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With nearly 40 percent of participants in this survey claiming that “Back to School” business accounts for between 50 to 100 percent of their total annual sales of marching band related gear, it’s safe to say this season is a crucial one for those retailers heavily invested in this segment.

While there wasn’t any one, single theme that seemed to unite our poll’s respondents – it was a predictable mix of “the usual” (internet competition, school district budget challenges, hit-or-miss instrument quality levels) – one interesting factoid emerged: over half (50.5 percent) participating in this month’s survey indicated that accessories account for the greatest amount of marching band-related sales during the Back to School months. Let’s hope everyone’s stocked up on clip-on tuners, cleaning materials, drum sticks, and the like.

Read on to learn more about what’s driving Back to School, marching band gear sales…

Are there any larger trends you’ve been noticing with respect to marching band-related gear sales?

“Blast local social media with welcome back and band camp specials.”

Paul Lewis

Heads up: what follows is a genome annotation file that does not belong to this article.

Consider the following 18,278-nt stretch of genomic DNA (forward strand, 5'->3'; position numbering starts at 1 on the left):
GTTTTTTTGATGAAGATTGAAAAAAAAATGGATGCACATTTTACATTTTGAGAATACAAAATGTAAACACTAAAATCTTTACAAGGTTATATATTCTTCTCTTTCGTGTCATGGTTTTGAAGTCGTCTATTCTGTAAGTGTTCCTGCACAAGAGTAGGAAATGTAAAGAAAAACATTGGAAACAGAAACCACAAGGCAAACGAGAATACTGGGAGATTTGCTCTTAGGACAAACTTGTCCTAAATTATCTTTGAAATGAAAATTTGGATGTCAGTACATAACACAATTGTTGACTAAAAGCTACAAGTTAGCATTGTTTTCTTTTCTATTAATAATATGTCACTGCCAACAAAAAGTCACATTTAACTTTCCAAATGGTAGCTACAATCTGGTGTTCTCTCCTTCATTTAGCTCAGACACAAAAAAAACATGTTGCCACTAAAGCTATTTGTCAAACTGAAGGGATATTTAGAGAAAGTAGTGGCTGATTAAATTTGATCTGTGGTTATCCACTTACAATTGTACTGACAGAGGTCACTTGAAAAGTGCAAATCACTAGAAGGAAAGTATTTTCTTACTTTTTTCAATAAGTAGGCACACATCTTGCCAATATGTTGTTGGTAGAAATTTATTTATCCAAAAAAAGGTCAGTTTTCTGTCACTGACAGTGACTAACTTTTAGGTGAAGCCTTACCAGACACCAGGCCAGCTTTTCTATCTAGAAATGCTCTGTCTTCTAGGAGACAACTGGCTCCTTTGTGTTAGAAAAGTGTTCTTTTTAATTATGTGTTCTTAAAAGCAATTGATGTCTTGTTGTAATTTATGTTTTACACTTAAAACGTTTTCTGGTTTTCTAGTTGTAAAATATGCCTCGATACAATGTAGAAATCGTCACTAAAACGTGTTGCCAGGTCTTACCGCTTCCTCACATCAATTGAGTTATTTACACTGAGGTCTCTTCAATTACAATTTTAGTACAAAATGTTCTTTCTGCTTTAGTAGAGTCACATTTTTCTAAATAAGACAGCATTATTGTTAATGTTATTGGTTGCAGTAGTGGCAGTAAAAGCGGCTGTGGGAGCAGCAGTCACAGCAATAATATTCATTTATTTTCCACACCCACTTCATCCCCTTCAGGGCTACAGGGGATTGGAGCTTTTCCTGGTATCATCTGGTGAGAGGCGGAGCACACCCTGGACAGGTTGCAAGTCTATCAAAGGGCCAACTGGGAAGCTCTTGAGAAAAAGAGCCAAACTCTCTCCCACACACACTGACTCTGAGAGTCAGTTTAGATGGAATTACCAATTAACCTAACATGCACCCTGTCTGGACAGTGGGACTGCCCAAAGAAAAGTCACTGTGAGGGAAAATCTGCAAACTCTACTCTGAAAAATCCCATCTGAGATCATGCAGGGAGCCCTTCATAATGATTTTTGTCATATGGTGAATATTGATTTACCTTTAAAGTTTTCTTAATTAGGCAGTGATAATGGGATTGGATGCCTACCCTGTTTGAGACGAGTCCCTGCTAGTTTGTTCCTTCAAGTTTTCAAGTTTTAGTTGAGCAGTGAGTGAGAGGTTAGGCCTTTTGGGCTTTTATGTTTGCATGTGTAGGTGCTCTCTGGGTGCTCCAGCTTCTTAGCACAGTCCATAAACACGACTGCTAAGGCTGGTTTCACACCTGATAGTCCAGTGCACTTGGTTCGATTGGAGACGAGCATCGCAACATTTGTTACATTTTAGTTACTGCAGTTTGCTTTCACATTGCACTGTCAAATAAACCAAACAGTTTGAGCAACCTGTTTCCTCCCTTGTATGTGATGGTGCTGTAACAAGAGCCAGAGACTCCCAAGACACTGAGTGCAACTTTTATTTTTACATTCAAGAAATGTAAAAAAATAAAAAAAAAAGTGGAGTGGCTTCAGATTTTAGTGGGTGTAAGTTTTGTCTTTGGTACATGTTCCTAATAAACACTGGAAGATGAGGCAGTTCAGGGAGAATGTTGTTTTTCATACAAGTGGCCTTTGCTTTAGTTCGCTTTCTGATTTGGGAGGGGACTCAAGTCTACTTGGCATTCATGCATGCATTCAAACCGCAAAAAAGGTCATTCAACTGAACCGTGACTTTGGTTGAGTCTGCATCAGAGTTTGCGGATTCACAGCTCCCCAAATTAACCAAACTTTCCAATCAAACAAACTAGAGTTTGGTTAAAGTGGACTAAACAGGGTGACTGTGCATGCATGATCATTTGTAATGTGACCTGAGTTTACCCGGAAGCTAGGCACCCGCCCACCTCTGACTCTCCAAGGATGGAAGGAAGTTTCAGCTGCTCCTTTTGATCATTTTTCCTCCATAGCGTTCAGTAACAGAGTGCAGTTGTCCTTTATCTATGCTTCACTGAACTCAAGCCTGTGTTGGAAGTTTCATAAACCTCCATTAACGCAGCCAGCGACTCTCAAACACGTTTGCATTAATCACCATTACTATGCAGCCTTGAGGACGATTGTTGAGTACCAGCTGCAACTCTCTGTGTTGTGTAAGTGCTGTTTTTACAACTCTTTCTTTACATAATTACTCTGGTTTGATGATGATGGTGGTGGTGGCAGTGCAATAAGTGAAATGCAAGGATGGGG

Lewis Music Store

Kissimmee, Florida

 

“Facebook and Google.”

Dana Treidel

Bethel Music Center

Bethel, Connecticut

 

“Booths at marching band shows”

Scott Mandeville

Tim’s Music

Carmichael, California

 

“On-site sales at schools.”

Avi Rostov

Click Music, LLC

Oak Harbor, Washington

 

“Unfortunately the school marching band and percussion instructors do not keep us informed of their needs for the season, so it is difficult to carry the products they sent their students to purchase.”

Jim Lase

Universal Music Ct.

Thornton, Colorado

 

“In our case, we sell very few marching instruments to students. Most are sold direct to schools, and not during marching season.”

Kerry Gheesling

Atlanta Band Center

Stone Mountain, Georgia

 

“June ‘17 sales of marching brass and percussion were our best in three years. Additionally, we have a rosy sales outlook for July.”

Robert Christie

A&G Central Music, Inc.

Madison Heights, Michigan

 

“Schools [are] providing more instruments to students for free of charge usage, not ownership.”

Paul Durand

Family Piano Company

Waukegan, Illinois

 

“Acrylic reeds are coming on bigger this year.”

Paul Lewis

Lewis Music Store

Kissimmee, Florida

 

“Following DCI’s lead, they are incorporating more electronics into the shows. Synths, keyboards, mics, basses, guitars, et cetera.”

Beth Houlihan

Kidder Music Store

Peoria, Illinois

 

“Seeing more repairs of old instruments.”

Dan Yadesky

Yadco Music

North Versailles, Pennsylvania

 

“Instrument prices going up, quality going down.”

Midwest Music, LLC

Enid, Oklahoma

 

“We’re seeing local band directors requiring Open hole - B Foot flutes for first time students.”

Glenn Jones

Woody’s Music

Rock Hill, South Carolina



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